Debt-relief is far too urgent a challenge to be left to the bureaucrats

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In some respects, the problem is perhaps all too familiar: a surfeit of spin. Just a year ago, at the G8 summit in Cologne that brought together the Group of Eight leading industrialised countries, world leaders boasted of their munificence in writing off much of the debt that has crippled some of the world's poorest countries. Excited headlines spoke of the $100bn forgiveness of debt. Gordon Brown, the Chancellor of the Exchequer, spoke glowingly of how such relief would begin "within weeks".

In some respects, the problem is perhaps all too familiar: a surfeit of spin. Just a year ago, at the G8 summit in Cologne that brought together the Group of Eight leading industrialised countries, world leaders boasted of their munificence in writing off much of the debt that has crippled some of the world's poorest countries. Excited headlines spoke of the $100bn forgiveness of debt. Gordon Brown, the Chancellor of the Exchequer, spoke glowingly of how such relief would begin "within weeks".

Now, here we are, one year on - and almost nothing has changed. President Clinton talked last year of "a historic step to help the world's poorest nations achieve sustained growth and independence". Instead, however, we are still enmired in bureaucracy, as though the governments themselves begrudged the decision that they claim already to have taken. The United States, for example - because of shenanigans in Congress - has managed to produce not a single cent of the $600m that was promised as a contribution towards the trust fund that was intended to cover debts to the World Bank and the International Monetary Fund.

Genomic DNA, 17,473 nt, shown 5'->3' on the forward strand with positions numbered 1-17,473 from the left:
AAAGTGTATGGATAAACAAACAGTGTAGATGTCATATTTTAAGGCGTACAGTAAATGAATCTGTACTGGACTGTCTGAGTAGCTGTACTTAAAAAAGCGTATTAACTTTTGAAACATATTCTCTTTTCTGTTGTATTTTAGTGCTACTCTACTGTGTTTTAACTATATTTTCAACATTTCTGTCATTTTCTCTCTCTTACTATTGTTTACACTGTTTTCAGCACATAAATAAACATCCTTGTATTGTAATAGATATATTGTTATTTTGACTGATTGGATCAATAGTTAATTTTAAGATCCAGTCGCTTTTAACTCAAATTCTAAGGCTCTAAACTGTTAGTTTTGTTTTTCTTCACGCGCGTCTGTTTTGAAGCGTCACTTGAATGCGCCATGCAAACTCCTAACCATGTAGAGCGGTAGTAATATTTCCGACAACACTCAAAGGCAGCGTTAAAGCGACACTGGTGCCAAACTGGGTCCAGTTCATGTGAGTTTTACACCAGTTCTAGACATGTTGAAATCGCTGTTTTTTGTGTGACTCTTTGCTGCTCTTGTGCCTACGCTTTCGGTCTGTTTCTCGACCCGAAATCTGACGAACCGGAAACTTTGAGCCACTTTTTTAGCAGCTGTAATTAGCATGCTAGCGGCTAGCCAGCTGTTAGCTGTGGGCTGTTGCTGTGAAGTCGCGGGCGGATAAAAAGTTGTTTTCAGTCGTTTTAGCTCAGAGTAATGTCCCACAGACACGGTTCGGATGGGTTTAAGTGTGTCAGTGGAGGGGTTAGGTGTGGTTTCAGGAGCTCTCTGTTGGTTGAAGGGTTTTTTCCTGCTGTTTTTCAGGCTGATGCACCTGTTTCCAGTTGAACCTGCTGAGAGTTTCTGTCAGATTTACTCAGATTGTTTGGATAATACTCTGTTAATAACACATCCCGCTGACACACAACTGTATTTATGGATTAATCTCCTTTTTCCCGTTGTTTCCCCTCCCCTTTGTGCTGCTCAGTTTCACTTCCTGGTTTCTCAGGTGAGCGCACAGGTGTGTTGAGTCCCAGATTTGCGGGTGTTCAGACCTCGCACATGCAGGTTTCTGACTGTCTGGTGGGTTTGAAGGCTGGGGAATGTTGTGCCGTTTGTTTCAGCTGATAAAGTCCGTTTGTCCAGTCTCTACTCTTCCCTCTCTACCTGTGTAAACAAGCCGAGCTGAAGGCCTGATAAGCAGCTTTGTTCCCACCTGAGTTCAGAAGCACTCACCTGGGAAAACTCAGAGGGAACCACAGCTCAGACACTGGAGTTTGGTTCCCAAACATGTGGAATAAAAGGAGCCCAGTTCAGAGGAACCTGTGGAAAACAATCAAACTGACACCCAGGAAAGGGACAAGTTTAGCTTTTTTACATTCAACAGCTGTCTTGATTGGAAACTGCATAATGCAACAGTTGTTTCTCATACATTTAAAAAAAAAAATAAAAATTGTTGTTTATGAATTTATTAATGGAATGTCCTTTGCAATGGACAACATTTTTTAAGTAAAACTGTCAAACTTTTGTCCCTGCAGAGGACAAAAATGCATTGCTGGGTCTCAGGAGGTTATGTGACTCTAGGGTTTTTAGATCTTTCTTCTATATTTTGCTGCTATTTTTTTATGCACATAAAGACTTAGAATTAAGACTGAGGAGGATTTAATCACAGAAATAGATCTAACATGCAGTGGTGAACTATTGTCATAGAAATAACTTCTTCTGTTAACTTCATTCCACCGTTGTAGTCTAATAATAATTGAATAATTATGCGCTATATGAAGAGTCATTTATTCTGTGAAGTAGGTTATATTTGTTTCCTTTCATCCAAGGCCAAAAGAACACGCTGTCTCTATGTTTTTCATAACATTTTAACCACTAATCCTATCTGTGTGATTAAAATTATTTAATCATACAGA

The issue itself is not morally easy, even when it seems to be. Certainly, the repayment of debt can become a crippling burden to poor countries that are trying to drag themselves out of poverty; the debt repayments become a millstone that drags them ever further downwards. Many countries spend more on loan repayments than on health and education combined. In those circumstances, it seems that the solution is obvious: "Can't pay? Don't pay!" sounds, on the face of it, like an attractive slogan of encouragement for the poor.

In reality, waving a financial wand of forgiveness does not in itself provide the answers. Writing off debts without making any serious attempt to transform the economy is merely a recipe for ensuring that those countries will not receive any loans in future. In effect, it is a way of rubbing the poorest countries off the map, casting them into permanent oblivion.

Credit worthiness, whatever measure is used, is important if the countries are to have any chance of obtaining further loans and making worthwhile investments in the future. In the past, there has been a problem with the wealthy and corrupt dictators who have happily creamed off millions or billions of pounds of loans into their Swiss bank accounts, leaving their countries more poverty-stricken than before. That absurd situation cannot be allowed to arise again.

Clare Short, the Secretary of State for International Development, was right to point out that delivering new money does not always make much sense. As she rightly notes, "You can't just throw money at a country that is buying lots of arms and perpetuating war." Equally, however, it is wrong to suggest that debts must continue to be repaid, even if that means dragging a country downwards just when it might otherwise be coming up for air. Nor does it make sense to punish new democrats for the sins of old dictators.

The problem in the past year - quite apart from the overblown spin of last year's announcements in Cologne - has been that there has been too much bureaucracy and too little trust. It has become almost impossible for poor countries to prise open the Western purse. If governments can make a convincing case for showing how they would spend money, they should be allowed to do so. So far, only $10bn out of the promised $100bn of debt relief has been delivered. Given all the hype, that is too little. Cologne produced big words. Okinawa should make it possible to convert those to big deeds.

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